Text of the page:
Sunday, September 18, 2016

New paper: Meaning above the head

I'm happy to announce that our new paper, "Meaning above the head" is now published in the Journal of Cognitive Psychology! This one explores the structure of "upfixes" which are the class of visual signs that float above character's heads, like lightbulbs or hearts.

In my book, The Visual Language of Comics, I made a few hypotheses about these elements. First, I argued that they were bound by a few constraints: 1) they are typically above the head, and are weird when moved to the side. 2) the upfix has a particular "agreement" relationship with the face (e.g., storm clouds go with a sad face, but are weird with a happy face). Also, I argued that upfixes are an abstract class, meaning they can easily allow for new ones, though they won't be quite as comprehensible as conventional ones (as in the image below).

With these hypotheses stated, my enterprising student Beena Murthy set out to test these ideas as part of a experiment she ran for a class project (many of the projects from that class are now published). We were then joined by my collaborator Tom Foulsham who aided us in testing additional questions in a second experiment (which you may have taken online!).

Lo and behold, most all of my hypotheses appear to be borne out! Overall, this means that upfixes use particular constraints in their construction, and allow for the creation of new, novel signs! We now plan to follow up these experiments with several more.

Check out the paper, which is available on my Downloadable Papers page, or directly here: PDF.

AND... don't forget that you can also get awesome t-shirts with both the normal and unconventional upfixes. The shirt designs (which are the in this post images) actually feature our stimuli from the experiments!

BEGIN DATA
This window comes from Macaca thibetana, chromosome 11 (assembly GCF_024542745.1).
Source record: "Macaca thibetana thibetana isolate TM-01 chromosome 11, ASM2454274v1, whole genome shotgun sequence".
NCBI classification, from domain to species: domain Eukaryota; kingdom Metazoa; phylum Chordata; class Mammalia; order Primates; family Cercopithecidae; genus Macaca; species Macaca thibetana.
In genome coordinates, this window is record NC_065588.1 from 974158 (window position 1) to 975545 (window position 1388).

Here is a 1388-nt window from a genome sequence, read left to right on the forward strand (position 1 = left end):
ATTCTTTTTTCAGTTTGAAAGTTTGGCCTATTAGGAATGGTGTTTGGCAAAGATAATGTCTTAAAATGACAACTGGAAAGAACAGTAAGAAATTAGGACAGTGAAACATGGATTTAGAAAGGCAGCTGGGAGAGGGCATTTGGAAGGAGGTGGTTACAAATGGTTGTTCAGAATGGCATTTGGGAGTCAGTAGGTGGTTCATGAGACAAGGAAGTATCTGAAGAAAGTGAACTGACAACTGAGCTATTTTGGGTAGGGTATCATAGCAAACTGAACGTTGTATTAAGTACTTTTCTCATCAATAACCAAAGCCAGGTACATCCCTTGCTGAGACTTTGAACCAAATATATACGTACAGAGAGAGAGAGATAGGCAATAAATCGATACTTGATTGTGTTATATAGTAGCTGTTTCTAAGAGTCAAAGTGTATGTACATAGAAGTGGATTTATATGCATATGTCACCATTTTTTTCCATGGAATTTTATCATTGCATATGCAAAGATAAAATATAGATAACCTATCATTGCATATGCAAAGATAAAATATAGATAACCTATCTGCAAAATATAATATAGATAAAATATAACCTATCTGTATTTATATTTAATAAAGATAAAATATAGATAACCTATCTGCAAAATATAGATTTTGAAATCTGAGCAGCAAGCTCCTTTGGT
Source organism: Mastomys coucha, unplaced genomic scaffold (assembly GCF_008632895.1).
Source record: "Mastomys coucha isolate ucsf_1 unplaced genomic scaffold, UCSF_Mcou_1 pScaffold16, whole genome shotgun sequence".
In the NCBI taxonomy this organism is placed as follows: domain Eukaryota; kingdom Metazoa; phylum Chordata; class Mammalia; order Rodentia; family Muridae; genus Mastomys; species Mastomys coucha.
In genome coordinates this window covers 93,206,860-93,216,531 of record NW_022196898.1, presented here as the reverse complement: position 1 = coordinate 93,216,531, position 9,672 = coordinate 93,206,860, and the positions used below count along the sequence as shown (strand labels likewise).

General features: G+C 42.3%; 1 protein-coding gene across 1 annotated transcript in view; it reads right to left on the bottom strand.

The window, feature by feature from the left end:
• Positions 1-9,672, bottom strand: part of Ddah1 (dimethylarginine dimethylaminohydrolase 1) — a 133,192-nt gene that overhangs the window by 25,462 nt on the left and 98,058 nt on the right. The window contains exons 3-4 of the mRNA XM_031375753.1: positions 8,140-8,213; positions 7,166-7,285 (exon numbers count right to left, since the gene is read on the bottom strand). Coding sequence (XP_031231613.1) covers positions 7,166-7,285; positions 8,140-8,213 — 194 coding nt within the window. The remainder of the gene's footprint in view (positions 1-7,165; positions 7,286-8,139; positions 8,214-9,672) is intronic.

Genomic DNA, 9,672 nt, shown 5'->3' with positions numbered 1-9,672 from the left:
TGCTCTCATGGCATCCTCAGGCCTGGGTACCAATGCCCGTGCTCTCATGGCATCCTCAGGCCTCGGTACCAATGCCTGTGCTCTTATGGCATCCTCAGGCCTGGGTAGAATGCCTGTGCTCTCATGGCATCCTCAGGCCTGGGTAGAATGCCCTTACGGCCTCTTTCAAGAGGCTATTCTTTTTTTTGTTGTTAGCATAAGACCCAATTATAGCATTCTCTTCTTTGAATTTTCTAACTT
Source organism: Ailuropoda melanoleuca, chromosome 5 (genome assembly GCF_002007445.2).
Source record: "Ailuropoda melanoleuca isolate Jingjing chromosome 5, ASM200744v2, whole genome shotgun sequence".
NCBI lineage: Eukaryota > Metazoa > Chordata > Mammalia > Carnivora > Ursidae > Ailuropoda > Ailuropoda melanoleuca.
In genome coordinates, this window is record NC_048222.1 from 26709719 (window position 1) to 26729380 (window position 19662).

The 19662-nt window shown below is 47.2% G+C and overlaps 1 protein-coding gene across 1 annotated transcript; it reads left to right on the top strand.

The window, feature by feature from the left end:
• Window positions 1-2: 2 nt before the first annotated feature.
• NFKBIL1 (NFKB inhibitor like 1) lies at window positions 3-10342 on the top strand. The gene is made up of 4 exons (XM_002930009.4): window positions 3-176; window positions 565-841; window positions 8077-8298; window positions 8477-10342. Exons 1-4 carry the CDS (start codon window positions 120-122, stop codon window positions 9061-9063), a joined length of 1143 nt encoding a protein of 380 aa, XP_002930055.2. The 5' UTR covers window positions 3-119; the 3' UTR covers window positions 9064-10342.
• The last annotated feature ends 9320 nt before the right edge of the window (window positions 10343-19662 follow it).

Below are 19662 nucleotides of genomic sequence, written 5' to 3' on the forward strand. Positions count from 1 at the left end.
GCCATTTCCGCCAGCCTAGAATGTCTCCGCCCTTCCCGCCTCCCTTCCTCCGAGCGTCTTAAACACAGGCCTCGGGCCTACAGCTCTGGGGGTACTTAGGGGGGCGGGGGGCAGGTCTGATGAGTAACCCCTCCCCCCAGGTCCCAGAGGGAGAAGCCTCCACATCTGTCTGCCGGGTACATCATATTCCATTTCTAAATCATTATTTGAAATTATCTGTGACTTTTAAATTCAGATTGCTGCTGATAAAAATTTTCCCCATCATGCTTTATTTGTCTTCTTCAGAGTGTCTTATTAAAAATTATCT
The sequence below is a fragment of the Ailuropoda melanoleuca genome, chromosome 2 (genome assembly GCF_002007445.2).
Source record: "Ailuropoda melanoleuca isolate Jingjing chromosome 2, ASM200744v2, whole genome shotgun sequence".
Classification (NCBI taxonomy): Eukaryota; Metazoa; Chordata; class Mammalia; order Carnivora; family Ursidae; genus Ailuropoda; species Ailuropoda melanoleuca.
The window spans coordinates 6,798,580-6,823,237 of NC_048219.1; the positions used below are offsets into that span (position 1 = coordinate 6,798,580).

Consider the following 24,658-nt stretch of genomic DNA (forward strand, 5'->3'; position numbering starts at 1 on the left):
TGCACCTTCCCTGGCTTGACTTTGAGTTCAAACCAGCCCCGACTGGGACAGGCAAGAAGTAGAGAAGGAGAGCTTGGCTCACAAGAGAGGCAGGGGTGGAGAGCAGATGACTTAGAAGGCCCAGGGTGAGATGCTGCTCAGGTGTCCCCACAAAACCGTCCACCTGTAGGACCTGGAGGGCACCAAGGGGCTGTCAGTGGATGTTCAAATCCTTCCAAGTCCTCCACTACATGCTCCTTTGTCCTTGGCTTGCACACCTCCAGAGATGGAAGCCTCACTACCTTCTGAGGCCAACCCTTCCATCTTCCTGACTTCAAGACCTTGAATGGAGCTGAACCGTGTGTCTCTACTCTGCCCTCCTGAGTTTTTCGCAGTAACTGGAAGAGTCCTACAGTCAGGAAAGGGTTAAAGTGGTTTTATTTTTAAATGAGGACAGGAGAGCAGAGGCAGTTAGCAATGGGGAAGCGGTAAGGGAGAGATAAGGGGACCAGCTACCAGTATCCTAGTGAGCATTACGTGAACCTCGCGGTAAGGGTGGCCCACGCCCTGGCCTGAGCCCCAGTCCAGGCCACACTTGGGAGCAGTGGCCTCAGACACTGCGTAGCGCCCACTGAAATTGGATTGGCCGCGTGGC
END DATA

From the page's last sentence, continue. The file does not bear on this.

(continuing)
“Upfixes” are “visual morphemes” originating in comics where an element floats above a character’s head (ex. lightbulbs or gears). We posited that, similar to constructional lexical schemas in language, upfixes use an abstract schema stored in memory, which constrains upfixes to locations above the head and requires them to “agree” with their accompanying facial expressions. We asked participants to rate and interpret both conventional and unconventional upfixes that either matched or mismatched their facial expression (Experiment 1) and/or were placed either above or beside the head (Experiment 2). Interpretations and ratings of conventionality and face–upfix matching (Experiment 1) along with overall comprehensibility (Experiment 2) suggested that both constraints operated on upfix understanding. Because these constraints modulated both conventional and unconventional upfixes, these findings support that an abstract schema stored in long-term memory allows for generalisations beyond memorised individual items.

Full reference:

Cohn, Neil, Beena Murthy, and Tom Foulsham. (2016). Meaning above the head: combinatorial constraints on the visual vocabulary of comics. Journal of Cognitive Psychology. 28(5): 559-574.